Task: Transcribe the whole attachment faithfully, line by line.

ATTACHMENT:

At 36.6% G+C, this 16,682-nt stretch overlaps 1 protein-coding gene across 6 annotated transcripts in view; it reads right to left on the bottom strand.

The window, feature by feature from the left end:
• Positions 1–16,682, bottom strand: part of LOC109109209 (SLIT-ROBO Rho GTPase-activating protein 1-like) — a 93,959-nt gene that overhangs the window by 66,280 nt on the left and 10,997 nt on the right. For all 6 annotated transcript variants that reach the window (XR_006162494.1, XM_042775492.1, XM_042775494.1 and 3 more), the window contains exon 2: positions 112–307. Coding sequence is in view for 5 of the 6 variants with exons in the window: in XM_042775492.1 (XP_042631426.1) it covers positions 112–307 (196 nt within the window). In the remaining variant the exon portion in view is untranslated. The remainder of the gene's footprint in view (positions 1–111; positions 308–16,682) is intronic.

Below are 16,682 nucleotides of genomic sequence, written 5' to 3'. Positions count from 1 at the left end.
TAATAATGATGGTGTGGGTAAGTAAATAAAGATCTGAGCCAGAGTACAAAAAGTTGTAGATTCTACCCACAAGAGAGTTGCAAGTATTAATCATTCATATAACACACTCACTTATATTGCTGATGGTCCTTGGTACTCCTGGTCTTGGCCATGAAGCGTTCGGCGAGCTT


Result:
At 36.6% G+C, this 16,682-nt stretch overlaps 1 protein-coding gene across 6 annotated transcripts in view; it reads right to left on the bottom strand.

The window, feature by feature from the left end:
• Positions 1–16,682, bottom strand: part of LOC109109209 (SLIT-ROBO Rho GTPase-activating protein 1-like) — a 93,959-nt gene that overhangs the window by 66,280 nt on the left and 10,997 nt on the right. For all 6 annotated transcript variants that reach the window (XR_006162494.1, XM_042775492.1, XM_042775494.1 and 3 more), the window contains exon 2: positions 112–307. Coding sequence is in view for 5 of the 6 variants with exons in the window: in XM_042775492.1 (XP_042631426.1) it covers positions 112–307 (196 nt within the window). In the remaining variant the exon portion in view is untranslated. The remainder of the gene's footprint in view (positions 1–111; positions 308–16,682) is intronic.

Below are 16,682 nucleotides of genomic sequence, written 5' to 3'. Positions count from 1 at the left end.
TAATAATGATGGTGTGGGTAAGTAAATAAAGATCTGAGCCAGAGTACAAAAAGTTGTAGATTCTACCCACAAGAGAGTTGCAAGTATTAATCATTCATATAACACACTCACTTATATTGCTGATGGTCCTTGGTACTCCTGGTCTTGGCCATGAAGCGTTCGGCGAGCTT